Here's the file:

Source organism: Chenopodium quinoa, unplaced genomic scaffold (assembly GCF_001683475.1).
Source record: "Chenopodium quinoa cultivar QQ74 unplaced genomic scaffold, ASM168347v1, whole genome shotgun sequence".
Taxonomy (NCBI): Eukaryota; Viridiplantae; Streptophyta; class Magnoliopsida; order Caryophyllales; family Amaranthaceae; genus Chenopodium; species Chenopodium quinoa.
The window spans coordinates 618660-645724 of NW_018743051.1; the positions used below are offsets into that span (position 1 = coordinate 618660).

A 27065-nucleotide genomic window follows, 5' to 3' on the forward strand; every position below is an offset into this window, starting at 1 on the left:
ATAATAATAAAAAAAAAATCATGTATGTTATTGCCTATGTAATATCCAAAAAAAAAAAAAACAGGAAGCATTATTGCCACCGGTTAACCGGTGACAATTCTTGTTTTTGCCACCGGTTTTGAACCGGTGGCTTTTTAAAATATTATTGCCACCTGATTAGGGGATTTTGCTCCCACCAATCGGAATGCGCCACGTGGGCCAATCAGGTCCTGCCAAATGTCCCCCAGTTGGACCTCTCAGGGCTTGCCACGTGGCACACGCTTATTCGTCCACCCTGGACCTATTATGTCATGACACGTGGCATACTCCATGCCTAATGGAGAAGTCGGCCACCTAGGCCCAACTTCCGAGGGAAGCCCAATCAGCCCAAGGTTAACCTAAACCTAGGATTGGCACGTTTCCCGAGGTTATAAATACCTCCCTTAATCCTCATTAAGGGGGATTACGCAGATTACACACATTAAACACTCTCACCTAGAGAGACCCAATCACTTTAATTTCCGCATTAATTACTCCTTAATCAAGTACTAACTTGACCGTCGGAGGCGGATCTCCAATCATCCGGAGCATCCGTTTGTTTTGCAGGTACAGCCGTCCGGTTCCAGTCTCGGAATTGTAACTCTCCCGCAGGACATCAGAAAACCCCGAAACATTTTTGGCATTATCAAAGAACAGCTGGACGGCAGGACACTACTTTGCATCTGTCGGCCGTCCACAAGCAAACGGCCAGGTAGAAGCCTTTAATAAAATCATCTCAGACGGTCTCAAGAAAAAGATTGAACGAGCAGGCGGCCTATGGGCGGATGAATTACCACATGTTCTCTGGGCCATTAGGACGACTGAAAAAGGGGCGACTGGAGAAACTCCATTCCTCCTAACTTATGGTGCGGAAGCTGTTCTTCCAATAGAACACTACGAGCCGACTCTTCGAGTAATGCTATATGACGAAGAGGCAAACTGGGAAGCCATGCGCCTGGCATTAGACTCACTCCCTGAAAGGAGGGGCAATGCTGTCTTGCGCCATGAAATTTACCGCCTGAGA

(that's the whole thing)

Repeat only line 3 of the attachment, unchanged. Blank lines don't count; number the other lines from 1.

Taxonomy (NCBI): Eukaryota; Viridiplantae; Streptophyta; class Magnoliopsida; order Caryophyllales; family Amaranthaceae; genus Chenopodium; species Chenopodium quinoa.